As I said, I am puzzled as to what “Invictus’s” point is and how he supposedly “proves” it. I merely asked a question.

    From your intemperate and rather stupid response, I can only guess I hit close too close to the mark.

    Nevertheless, I remain puzzled as to what he intended as it is not clear to me what it is, other than to flame some other blogger somewhere who flamed him.

    I seldom revisit any discussion thread here because it is too much work to find where I posted and, given the general quality of the posts as illustrated by “RA” is pointless, nevertheless, I remain puzzled and repeat my questions:

    ———

    I have to say that I don’t quite understand what the point is here or the argument.

    It appears that “Invictus” set out to “prove” that Obama is not a big spender.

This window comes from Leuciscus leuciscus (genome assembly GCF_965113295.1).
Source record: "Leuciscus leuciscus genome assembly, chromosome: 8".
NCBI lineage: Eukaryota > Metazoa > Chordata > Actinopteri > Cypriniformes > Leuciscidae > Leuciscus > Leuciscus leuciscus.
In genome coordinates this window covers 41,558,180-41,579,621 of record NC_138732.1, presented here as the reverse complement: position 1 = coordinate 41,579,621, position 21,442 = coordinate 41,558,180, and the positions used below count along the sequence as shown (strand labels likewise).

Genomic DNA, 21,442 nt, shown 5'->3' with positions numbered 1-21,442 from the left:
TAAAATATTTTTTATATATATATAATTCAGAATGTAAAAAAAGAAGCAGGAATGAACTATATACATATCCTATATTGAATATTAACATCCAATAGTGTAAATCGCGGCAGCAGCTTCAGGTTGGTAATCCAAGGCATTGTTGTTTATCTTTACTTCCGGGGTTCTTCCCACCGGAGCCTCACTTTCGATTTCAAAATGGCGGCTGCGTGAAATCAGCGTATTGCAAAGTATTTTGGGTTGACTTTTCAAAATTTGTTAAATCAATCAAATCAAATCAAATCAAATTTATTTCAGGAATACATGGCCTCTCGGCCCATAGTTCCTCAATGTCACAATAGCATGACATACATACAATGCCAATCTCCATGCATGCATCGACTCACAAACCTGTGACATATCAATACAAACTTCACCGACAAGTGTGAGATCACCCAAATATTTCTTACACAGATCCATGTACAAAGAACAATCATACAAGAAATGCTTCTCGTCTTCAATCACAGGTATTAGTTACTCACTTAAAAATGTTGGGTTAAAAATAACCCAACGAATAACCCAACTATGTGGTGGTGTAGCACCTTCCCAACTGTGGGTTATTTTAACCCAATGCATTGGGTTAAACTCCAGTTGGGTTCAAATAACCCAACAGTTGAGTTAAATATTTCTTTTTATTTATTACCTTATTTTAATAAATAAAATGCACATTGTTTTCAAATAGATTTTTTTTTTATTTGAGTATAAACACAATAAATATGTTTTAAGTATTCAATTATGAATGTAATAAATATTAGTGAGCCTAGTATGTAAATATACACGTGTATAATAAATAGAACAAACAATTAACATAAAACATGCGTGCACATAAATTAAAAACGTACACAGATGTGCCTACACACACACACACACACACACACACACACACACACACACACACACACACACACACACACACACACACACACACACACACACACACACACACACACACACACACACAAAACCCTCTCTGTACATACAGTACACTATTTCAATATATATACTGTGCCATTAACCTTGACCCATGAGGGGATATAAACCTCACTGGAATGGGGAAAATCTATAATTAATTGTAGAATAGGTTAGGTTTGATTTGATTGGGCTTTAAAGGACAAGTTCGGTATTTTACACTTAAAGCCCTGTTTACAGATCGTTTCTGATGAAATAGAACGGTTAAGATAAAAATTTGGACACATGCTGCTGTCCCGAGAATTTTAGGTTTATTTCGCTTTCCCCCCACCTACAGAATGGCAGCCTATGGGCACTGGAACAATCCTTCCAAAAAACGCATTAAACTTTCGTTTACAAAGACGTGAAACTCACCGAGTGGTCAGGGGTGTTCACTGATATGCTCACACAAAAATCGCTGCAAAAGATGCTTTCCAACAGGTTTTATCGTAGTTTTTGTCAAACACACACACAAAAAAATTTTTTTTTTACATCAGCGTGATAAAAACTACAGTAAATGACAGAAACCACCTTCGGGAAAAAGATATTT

It also appears that the “proof” of that is to show that other presidents, especially Republicans, spent more than Obama when calculated on some basis.

    I suppose that is a noble and civic minded effort.

    But what I don’t quite understand is how “government spending on _____ indexed to 100 at inauguration” actually proves that in reality.

    If, for example, federal spending at inauguration of President A is $500B and it increases $50B the next year, that is a 10% increase.

    If federal spending at inauguration of President E is $5 Trillion and it increases $250B the next year, that is a 5% increase.

    “Invictus” seems to be arguing that because E only increased spending by 5% while A increased it by 10%, A was the spendthrift not E, notwithstanding that E increased actual spending five times as much as A.

    Is that his point? Is that actually what his argument is?

    ———————————————–

  49. [...] a guest blogger at Barry Ritholtz’ Big Picture blog on the stock market and economics, decide to take a look at the assertion. The Bureau of [...]